WordPress has been around for almost a decade and a half. It survived the CMS wars and remained relevant during the mobile shift. It’s been battle-tested under various scenarios and load. It showed us what a thriving 3rd party marketplace looks like. Now, WordPress is realizing a grander vision! In the release of WordPress 4.7, the REST API plugin was merged […]
Grand Central Dispatch (GCD) is a great technology provided by Apple. It provides an elegant level of abstraction to work with threads, queues, and locks. And it went through a much needed make-over in Swift 3. In this post, I would like to take this one step further using enums as a queue factory.
Swift initialization rules are there for very good reasons, but sometimes it can make things tedious. In this post, I will show how to avoid duplicating code across initializers while still obey Swift initialization rules. This pattern uses static functions, tuples, and typealiasing.
Less code and less memory while performing the same task at hand is truly where the art comes in. In this post, I’d like to highlight some of the various pitfalls that lead to memory leaks, which inevitably result in crashes. I will also cover some tools and remedies to resolve these issues.
Swift is a powerful and fun language. Its protocol-oriented nature allows you to do retroactive modeling and promotes composition over inheritance. In this series of posts, I will share Swift snippets that I’ve used across projects that I feel are really helpful in rapid development.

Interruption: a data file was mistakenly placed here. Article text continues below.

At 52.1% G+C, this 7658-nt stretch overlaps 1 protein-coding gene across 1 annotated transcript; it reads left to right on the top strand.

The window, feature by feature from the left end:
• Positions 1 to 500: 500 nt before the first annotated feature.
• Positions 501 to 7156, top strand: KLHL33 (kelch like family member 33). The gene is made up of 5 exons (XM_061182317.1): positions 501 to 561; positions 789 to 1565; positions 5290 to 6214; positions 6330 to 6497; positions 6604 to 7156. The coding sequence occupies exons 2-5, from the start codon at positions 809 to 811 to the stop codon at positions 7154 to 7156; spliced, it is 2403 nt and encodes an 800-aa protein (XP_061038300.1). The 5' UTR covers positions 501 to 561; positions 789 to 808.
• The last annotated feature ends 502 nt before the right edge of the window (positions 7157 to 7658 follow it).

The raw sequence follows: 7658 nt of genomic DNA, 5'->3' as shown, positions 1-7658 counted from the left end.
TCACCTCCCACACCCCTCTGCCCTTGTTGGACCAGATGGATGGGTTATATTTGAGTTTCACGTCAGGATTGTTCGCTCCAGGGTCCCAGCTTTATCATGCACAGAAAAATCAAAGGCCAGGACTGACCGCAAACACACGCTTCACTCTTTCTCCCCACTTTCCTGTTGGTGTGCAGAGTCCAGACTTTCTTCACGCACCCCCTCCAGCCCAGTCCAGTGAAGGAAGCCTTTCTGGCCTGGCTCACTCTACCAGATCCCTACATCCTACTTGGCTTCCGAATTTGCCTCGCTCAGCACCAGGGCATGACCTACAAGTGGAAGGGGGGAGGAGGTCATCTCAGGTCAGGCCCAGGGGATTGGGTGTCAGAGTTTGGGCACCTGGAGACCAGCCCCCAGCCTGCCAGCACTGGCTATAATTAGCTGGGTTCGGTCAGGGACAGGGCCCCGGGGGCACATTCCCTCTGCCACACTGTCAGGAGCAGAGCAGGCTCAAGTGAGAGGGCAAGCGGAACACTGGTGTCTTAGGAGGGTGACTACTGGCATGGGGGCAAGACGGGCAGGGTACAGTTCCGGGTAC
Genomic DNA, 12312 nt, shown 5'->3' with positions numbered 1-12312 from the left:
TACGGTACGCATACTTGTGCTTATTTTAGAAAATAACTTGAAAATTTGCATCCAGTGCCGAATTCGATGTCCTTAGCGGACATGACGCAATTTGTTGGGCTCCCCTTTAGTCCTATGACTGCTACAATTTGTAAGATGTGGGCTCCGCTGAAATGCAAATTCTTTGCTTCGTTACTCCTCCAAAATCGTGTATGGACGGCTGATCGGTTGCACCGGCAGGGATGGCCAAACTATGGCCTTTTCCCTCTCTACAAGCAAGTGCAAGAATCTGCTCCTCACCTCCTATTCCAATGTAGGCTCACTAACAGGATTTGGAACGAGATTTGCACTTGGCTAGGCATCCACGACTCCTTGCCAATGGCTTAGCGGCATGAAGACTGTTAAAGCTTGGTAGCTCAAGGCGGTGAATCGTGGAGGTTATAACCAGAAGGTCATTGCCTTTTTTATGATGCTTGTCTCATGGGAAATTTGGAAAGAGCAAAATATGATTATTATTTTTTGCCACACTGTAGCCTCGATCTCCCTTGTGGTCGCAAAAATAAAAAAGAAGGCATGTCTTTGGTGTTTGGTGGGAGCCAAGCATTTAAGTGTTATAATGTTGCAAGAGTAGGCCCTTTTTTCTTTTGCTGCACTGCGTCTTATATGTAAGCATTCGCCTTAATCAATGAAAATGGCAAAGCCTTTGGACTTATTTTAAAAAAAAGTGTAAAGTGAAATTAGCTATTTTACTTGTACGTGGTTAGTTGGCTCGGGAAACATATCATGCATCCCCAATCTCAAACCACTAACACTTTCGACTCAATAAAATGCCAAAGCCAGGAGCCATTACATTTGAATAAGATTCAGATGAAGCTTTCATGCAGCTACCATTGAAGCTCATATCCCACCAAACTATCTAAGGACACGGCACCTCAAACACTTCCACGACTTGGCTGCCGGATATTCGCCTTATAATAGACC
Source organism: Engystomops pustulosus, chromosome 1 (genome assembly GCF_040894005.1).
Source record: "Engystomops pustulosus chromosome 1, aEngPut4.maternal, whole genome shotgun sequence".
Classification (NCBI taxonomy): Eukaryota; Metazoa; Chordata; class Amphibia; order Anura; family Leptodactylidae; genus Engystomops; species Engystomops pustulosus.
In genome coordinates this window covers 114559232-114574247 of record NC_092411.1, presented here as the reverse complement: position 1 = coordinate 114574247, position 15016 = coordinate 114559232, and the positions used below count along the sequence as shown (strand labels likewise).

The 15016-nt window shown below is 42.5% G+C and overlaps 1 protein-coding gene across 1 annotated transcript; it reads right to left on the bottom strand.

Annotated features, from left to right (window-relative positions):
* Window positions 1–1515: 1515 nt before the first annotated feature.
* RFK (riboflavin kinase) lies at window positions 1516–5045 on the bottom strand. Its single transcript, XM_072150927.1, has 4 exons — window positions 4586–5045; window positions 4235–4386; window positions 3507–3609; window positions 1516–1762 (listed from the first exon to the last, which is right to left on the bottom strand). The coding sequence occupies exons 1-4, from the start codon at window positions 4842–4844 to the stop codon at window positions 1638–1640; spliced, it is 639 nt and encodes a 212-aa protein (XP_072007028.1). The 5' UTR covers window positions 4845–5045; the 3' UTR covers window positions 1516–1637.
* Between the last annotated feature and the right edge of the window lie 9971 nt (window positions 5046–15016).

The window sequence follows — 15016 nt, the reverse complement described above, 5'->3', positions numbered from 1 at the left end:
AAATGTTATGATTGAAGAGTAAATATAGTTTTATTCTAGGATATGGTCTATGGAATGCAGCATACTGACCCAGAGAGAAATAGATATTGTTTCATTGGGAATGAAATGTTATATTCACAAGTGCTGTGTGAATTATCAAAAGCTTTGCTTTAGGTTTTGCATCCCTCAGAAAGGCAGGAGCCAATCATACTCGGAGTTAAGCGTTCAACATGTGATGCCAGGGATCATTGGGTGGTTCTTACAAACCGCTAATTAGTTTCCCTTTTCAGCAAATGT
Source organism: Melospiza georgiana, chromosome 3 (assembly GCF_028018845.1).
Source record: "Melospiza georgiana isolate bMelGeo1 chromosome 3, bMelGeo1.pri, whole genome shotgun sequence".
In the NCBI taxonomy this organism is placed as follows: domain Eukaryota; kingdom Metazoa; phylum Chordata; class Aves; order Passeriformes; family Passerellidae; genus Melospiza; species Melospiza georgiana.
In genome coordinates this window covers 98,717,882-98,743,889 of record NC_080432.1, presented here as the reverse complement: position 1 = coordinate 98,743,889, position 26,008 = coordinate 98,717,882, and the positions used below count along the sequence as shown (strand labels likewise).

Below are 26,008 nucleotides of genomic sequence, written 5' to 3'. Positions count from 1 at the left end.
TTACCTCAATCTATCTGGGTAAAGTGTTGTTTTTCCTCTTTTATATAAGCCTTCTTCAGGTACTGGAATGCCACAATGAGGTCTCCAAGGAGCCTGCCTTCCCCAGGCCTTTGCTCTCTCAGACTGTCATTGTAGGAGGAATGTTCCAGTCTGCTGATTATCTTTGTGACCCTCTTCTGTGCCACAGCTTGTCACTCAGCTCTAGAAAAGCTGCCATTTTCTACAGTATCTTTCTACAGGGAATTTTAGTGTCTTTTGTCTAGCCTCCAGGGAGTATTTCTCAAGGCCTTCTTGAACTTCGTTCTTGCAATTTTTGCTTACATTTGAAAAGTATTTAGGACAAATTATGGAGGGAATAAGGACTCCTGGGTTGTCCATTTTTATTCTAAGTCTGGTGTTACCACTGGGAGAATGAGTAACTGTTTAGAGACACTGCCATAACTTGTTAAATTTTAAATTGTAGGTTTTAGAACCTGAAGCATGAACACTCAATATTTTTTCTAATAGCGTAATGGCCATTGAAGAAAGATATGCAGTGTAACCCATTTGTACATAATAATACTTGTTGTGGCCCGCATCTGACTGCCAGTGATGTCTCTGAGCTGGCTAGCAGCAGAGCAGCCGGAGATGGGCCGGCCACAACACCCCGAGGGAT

Working with the UITableView and UICollectionView is verbose and inconvenient; also the API’s are inconsistent with each other. In this post, I’d like to reconcile the two API’s and add some sugar to make it more pleasant to work with these commonly used controls.
Swift is a unique language that has some revolutionary ideas. One of which is protocol conformance extension. This concept allows you to take an existing type and force it to adopt another protocol it never knew it existed before.
In this post, I’d like to show you how to create a Swift framework for iOS, watchOS, and tvOS and get them distributed via Carthage and CocoaPods. It’s a technique I use to share frameworks across all my apps and with the community.
It is convenient to keep your settings or default values in a `.plist` file or settings bundle for your project. In this post, we will explore how to attach an extension off the NSBundle class this make it super easy to read those values.
Swift has a unique and elegant class inheritance system. In this post, I’d like to shed light on all the inheritance goodies in Swift, such as designated, convenience, failable, automatic, and required initializers. Not only are these powerful concepts, but they also enforce safe and intentful code.